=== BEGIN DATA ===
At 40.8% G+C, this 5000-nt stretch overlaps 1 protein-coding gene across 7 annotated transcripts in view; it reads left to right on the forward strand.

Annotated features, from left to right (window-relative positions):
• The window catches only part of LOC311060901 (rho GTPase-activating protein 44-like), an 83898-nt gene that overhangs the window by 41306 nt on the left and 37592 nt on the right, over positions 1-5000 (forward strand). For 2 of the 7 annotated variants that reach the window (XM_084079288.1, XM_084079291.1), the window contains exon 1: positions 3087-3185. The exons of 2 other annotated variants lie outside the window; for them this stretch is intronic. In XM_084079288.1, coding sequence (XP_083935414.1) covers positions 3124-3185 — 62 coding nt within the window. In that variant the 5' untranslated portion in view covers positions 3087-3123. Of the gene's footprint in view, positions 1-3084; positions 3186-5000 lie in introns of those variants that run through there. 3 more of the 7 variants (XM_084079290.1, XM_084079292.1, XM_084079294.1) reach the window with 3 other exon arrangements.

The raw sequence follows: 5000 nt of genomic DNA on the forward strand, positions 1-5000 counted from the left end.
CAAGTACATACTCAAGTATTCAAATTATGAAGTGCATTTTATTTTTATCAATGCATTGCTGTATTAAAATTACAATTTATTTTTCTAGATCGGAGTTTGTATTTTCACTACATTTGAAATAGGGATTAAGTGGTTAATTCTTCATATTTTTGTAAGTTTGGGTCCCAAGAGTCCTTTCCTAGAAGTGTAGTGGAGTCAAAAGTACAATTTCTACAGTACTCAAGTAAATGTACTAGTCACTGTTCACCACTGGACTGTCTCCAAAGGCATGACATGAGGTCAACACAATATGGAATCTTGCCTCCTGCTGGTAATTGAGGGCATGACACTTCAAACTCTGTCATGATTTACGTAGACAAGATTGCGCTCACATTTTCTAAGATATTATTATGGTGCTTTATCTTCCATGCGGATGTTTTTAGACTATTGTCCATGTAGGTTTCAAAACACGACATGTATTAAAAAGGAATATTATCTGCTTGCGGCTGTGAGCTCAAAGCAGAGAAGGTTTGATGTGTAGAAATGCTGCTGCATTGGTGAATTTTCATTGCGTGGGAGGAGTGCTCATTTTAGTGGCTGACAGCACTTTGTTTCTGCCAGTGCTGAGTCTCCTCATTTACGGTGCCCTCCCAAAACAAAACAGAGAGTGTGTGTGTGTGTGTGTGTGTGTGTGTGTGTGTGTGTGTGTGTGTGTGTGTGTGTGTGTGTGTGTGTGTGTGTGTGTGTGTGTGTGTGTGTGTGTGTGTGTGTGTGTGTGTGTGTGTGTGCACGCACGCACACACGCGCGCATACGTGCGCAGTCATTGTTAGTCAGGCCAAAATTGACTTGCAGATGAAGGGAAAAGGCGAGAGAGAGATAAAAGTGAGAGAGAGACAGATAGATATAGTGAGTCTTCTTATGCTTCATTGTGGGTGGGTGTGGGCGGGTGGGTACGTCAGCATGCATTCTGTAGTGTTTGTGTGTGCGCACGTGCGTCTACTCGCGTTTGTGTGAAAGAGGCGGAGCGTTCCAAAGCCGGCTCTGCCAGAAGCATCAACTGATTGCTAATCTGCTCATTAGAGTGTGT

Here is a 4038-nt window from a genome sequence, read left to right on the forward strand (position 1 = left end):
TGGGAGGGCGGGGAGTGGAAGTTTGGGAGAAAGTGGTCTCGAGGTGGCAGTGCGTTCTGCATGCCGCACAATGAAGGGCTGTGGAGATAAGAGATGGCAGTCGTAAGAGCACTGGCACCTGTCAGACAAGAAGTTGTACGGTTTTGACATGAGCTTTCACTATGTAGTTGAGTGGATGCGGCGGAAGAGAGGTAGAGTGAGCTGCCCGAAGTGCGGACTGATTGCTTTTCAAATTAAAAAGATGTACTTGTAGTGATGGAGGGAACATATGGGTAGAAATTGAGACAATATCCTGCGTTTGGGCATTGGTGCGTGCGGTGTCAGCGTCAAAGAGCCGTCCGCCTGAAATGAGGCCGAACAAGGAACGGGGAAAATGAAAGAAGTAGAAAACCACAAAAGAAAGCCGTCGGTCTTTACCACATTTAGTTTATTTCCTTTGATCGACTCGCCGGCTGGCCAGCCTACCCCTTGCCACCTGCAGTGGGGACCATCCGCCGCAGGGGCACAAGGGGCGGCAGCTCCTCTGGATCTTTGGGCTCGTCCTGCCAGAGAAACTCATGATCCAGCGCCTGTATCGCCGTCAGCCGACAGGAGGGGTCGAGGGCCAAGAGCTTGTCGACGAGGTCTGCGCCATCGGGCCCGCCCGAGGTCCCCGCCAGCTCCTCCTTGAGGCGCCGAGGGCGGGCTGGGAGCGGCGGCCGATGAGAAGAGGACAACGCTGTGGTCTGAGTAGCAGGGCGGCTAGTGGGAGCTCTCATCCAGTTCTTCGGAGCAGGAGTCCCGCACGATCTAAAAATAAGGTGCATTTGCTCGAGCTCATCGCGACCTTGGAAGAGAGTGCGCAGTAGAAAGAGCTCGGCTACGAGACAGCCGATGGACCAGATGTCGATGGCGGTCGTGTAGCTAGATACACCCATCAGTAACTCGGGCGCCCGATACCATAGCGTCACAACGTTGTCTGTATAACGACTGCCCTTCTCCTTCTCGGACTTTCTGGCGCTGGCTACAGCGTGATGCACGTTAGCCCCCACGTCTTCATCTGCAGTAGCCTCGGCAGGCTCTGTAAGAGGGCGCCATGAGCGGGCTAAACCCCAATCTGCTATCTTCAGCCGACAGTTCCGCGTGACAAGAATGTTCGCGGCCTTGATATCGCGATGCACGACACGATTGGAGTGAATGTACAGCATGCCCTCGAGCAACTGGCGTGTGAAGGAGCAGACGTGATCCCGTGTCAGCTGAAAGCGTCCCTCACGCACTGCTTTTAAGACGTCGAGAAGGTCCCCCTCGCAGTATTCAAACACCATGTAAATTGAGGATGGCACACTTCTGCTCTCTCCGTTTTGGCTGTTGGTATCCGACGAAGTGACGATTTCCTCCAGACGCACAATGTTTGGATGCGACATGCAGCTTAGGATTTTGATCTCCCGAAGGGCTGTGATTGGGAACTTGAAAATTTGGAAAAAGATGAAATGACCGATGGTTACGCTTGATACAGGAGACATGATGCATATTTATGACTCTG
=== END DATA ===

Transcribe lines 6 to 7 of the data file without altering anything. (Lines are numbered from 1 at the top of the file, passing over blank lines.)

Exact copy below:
Here is a 4038-nt window from a genome sequence, read left to right on the forward strand (position 1 = left end):
TGGGAGGGCGGGGAGTGGAAGTTTGGGAGAAAGTGGTCTCGAGGTGGCAGTGCGTTCTGCATGCCGCACAATGAAGGGCTGTGGAGATAAGAGATGGCAGTCGTAAGAGCACTGGCACCTGTCAGACAAGAAGTTGTACGGTTTTGACATGAGCTTTCACTATGTAGTTGAGTGGATGCGGCGGAAGAGAGGTAGAGTGAGCTGCCCGAAGTGCGGACTGATTGCTTTTCAAATTAAAAAGATGTACTTGTAGTGATGGAGGGAACATATGGGTAGAAATTGAGACAATATCCTGCGTTTGGGCATTGGTGCGTGCGGTGTCAGCGTCAAAGAGCCGTCCGCCTGAAATGAGGCCGAACAAGGAACGGGGAAAATGAAAGAAGTAGAAAACCACAAAAGAAAGCCGTCGGTCTTTACCACATTTAGTTTATTTCCTTTGATCGACTCGCCGGCTGGCCAGCCTACCCCTTGCCACCTGCAGTGGGGACCATCCGCCGCAGGGGCACAAGGGGCGGCAGCTCCTCTGGATCTTTGGGCTCGTCCTGCCAGAGAAACTCATGATCCAGCGCCTGTATCGCCGTCAGCCGACAGGAGGGGTCGAGGGCCAAGAGCTTGTCGACGAGGTCTGCGCCATCGGGCCCGCCCGAGGTCCCCGCCAGCTCCTCCTTGAGGCGCCGAGGGCGGGCTGGGAGCGGCGGCCGATGAGAAGAGGACAACGCTGTGGTCTGAGTAGCAGGGCGGCTAGTGGGAGCTCTCATCCAGTTCTTCGGAGCAGGAGTCCCGCACGATCTAAAAATAAGGTGCATTTGCTCGAGCTCATCGCGACCTTGGAAGAGAGTGCGCAGTAGAAAGAGCTCGGCTACGAGACAGCCGATGGACCAGATGTCGATGGCGGTCGTGTAGCTAGATACACCCATCAGTAACTCGGGCGCCCGATACCATAGCGTCACAACGTTGTCTGTATAACGACTGCCCTTCTCCTTCTCGGACTTTCTGGCGCTGGCTACAGCGTGATGCACGTTAGCCCCCACGTCTTCATCTGCAGTAGCCTCGGCAGGCTCTGTAAGAGGGCGCCATGAGCGGGCTAAACCCCAATCTGCTATCTTCAGCCGACAGTTCCGCGTGACAAGAATGTTCGCGGCCTTGATATCGCGATGCACGACACGATTGGAGTGAATGTACAGCATGCCCTCGAGCAACTGGCGTGTGAAGGAGCAGACGTGATCCCGTGTCAGCTGAAAGCGTCCCTCACGCACTGCTTTTAAGACGTCGAGAAGGTCCCCCTCGCAGTATTCAAACACCATGTAAATTGAGGATGGCACACTTCTGCTCTCTCCGTTTTGGCTGTTGGTATCCGACGAAGTGACGATTTCCTCCAGACGCACAATGTTTGGATGCGACATGCAGCTTAGGATTTTGATCTCCCGAAGGGCTGTGATTGGGAACTTGAAAATTTGGAAAAAGATGAAATGACCGATGGTTACGCTTGATACAGGAGACATGATGCATATTTATGACTCTG